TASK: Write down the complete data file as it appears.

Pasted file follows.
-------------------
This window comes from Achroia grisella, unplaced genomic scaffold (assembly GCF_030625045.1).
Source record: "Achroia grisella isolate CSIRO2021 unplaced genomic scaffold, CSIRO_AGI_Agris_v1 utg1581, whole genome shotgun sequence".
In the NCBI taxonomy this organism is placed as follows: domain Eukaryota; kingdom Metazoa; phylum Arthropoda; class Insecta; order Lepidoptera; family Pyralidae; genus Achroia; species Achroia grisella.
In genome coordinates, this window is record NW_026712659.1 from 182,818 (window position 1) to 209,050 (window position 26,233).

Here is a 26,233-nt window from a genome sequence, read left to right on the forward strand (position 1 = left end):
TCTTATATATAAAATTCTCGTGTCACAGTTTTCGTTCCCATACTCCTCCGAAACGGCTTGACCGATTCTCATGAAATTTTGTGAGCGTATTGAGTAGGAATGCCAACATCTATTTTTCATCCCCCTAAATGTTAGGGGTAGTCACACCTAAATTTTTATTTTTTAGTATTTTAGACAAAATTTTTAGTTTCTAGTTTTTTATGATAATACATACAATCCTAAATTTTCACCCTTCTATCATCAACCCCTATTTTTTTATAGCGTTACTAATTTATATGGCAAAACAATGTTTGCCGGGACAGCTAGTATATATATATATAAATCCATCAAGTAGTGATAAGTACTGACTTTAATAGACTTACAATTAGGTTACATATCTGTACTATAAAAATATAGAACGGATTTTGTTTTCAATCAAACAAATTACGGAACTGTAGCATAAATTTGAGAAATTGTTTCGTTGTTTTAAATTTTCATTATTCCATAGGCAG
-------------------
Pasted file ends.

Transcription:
This window comes from Achroia grisella, unplaced genomic scaffold (assembly GCF_030625045.1).
Source record: "Achroia grisella isolate CSIRO2021 unplaced genomic scaffold, CSIRO_AGI_Agris_v1 utg1581, whole genome shotgun sequence".
In the NCBI taxonomy this organism is placed as follows: domain Eukaryota; kingdom Metazoa; phylum Arthropoda; class Insecta; order Lepidoptera; family Pyralidae; genus Achroia; species Achroia grisella.
In genome coordinates, this window is record NW_026712659.1 from 182,818 (window position 1) to 209,050 (window position 26,233).

Here is a 26,233-nt window from a genome sequence, read left to right on the forward strand (position 1 = left end):
TCTTATATATAAAATTCTCGTGTCACAGTTTTCGTTCCCATACTCCTCCGAAACGGCTTGACCGATTCTCATGAAATTTTGTGAGCGTATTGAGTAGGAATGCCAACATCTATTTTTCATCCCCCTAAATGTTAGGGGTAGTCACACCTAAATTTTTATTTTTTAGTATTTTAGACAAAATTTTTAGTTTCTAGTTTTTTATGATAATACATACAATCCTAAATTTTCACCCTTCTATCATCAACCCCTATTTTTTTATAGCGTTACTAATTTATATGGCAAAACAATGTTTGCCGGGACAGCTAGTATATATATATATAAATCCATCAAGTAGTGATAAGTACTGACTTTAATAGACTTACAATTAGGTTACATATCTGTACTATAAAAATATAGAACGGATTTTGTTTTCAATCAAACAAATTACGGAACTGTAGCATAAATTTGAGAAATTGTTTCGTTGTTTTAAATTTTCATTATTCCATAGGCAG